FOR was used to study platelets in coagulation. A quick removal of all blood cells was shown to be enough to keep the plasma anticoagulated. Activation of platelets by addition of collagen or a thrombin receptor agonist peptide (TRAP-6) shortened the whole blood clotting time, indicating the importance of platelets for the acceleration of coagulation. Inhibitors of the platelet fibrinogen receptor prevented clot retraction and prolonged the clotting time with TRAP-6. In collagen-stimulated samples, however, MK-852 accelerated clotting but delayed completion of clotting, while abciximab prolonged both clotting time and completion of clotting. Inhibitors to the platelet ADP receptors prolonged the clotting time, but did not affect the coagulum elasticity or the resistance against fibrinolysis. The same results were seen in a patient with a defective release of dense granule contents (which normally includes ADP). When comparing the platelet surface exposure of phosphatidylserine (PS) with the actual shortening of the clotting time, we found that despite the large decrease in clotting times seen with collagen or TRAP-6, only low numbers of PS-exposing platelets were detected. Induction of a similar PS exposure by the calcium ionophore A23187 could not decrease the clotting times to the same extent, indicating that PS exposure is only one of the mechanisms involved in platelet binding of plasma coagulation factors. Addition of annexin V, a substance that binds to PS, hampered, but could not abolish, coagulation. Artificial PS-containing lipid vesicles could not replace platelets, as they did not affect the coagulation of blood or plasma. To see which coagulation pathway that was involved in platelet dependent blood coagulation, inhibitors to factor XII or tissue factor (TF) were added to the blood prior to the platelet agonist Inhibition of factor xn increased the clotting time from about 10 to 15 minutes. Inhibition of TF was without effect. The results harmonised with the coagulation behaviour of blood congenitally deficient in factor XII or VII. Inhibition of factor XI caused a two to three fold increase in clotting time.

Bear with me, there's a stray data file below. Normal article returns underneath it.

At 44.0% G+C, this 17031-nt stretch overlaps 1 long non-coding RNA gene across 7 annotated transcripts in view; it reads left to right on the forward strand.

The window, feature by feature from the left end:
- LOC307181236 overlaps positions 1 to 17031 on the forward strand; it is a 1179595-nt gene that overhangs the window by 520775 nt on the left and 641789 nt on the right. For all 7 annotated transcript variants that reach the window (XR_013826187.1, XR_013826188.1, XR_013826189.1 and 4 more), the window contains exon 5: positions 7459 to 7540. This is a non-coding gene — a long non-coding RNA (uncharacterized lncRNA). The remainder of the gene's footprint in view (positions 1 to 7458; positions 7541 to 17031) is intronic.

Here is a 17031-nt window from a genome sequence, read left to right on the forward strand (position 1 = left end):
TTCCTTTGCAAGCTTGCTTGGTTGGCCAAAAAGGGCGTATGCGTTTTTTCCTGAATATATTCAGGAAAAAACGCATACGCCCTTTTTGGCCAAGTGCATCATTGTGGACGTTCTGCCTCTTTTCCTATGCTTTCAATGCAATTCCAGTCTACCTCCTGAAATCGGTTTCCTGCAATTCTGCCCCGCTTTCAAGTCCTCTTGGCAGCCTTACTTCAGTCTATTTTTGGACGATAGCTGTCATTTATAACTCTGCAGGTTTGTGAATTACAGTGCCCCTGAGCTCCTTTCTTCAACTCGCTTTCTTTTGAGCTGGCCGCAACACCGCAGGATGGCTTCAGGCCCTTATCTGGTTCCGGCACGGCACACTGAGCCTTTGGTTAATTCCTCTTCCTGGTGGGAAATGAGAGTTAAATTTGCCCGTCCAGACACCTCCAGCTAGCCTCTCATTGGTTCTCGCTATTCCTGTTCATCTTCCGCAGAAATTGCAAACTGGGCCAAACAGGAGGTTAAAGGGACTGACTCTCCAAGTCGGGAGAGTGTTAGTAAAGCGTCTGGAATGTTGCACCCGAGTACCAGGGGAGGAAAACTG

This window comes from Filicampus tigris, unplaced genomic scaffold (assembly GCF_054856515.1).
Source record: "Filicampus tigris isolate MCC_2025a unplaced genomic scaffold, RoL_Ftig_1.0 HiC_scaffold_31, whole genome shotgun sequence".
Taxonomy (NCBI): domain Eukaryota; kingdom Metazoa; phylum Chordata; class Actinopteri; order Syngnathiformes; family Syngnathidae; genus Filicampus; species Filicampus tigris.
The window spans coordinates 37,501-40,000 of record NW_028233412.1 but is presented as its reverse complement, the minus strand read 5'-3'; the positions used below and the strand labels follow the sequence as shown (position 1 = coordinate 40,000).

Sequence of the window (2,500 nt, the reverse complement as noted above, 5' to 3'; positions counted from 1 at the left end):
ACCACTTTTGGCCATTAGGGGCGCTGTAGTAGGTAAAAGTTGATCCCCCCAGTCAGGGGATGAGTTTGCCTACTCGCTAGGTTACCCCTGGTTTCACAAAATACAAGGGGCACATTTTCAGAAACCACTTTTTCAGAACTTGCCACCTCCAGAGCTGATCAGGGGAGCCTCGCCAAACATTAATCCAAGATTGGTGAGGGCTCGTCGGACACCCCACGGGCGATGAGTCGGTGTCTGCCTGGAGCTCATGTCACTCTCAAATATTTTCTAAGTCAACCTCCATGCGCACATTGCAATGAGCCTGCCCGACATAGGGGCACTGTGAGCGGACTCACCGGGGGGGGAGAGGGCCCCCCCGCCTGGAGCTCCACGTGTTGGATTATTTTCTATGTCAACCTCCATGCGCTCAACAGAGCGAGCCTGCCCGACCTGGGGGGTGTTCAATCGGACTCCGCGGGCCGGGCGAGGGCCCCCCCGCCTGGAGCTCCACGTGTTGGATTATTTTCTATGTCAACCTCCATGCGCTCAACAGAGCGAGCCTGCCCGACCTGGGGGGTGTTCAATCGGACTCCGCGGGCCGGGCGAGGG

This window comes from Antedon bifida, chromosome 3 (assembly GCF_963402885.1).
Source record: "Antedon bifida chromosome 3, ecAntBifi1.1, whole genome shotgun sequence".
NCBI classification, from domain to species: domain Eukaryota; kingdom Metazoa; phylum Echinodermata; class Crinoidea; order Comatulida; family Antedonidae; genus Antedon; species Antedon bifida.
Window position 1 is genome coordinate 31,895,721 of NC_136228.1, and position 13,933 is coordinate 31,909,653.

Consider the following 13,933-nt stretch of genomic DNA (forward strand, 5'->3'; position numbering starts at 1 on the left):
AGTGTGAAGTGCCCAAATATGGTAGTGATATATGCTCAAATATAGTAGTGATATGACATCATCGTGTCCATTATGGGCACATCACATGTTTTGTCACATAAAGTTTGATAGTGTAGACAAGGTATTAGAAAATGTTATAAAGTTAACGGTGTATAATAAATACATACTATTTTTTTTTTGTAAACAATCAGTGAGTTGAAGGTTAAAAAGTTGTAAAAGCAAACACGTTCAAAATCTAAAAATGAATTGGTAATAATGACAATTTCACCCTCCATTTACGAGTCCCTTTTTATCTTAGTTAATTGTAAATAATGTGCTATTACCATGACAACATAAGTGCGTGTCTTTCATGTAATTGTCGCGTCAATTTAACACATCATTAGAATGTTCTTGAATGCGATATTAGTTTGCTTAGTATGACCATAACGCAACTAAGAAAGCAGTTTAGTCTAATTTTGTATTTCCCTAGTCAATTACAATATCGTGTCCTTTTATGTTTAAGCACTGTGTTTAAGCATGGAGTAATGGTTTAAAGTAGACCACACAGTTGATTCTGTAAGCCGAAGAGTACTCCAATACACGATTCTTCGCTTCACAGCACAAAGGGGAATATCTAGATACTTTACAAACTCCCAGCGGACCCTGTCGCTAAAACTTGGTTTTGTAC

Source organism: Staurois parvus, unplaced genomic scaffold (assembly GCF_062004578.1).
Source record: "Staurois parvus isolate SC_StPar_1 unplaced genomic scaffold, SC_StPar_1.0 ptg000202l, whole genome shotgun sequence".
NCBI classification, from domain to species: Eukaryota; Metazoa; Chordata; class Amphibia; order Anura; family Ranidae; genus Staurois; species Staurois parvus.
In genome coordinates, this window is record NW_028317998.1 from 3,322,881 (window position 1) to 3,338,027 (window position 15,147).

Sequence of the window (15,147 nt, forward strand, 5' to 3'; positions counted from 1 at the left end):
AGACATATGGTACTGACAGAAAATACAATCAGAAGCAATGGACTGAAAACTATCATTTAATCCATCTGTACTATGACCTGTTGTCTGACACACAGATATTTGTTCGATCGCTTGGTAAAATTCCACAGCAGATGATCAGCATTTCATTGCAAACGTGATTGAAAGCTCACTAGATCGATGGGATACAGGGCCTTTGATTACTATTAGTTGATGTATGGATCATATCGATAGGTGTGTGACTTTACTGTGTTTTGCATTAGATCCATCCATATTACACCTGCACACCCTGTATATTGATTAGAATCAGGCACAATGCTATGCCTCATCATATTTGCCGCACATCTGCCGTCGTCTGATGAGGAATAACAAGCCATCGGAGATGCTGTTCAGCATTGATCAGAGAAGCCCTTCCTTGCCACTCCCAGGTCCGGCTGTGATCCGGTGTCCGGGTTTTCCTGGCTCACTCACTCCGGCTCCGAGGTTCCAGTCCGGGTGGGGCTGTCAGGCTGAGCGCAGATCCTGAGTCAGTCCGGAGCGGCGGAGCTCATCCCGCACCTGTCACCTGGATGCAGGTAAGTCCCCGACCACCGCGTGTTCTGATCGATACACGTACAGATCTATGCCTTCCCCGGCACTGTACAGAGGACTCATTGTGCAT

We conclude that plasma does not necessarily coagulate if all blood cells are quickly removed. Activated platelets accelerate the coagulation of native whole blood ex vivo in a process which is independent of TF. Platelet PS, factor XI and factor XII all promote this coagulation, but are not essential This suggests that there might exist a platelet dependent blood coagulation pathway differing from the established pathways. Drugs affecting the platelet fibrinogen and ADP receptors affect the coagulation of the blood samples which might be detected by FOR. Our studies suggest the possibility of using FOR to measure the "platelet reactivity potential".

Place, publisher, year, edition, pages
Linköping: Linköpings universitet, 2003. 86 p.
Series
Linköping University Medical Dissertations, ISSN 0345-0082 ; 776
National Category
Medical and Health Sciences
Identifiers
urn:nbn:se:liu:diva-25703 (URN)10079 (Local ID)91-7373-535-3 (ISBN)10079 (Archive number)10079 (OAI)
Public defence
2003-03-14, Aulan, Administrationshuset, Hälsouniversitet, Linköping, 09:00 (Swedish)
Opponent
Available from: 2009-10-08 Created: 2009-10-08 Last updated: 2015-03-13Bibliographically approved

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Ramström, SofiaLindahl, Tomas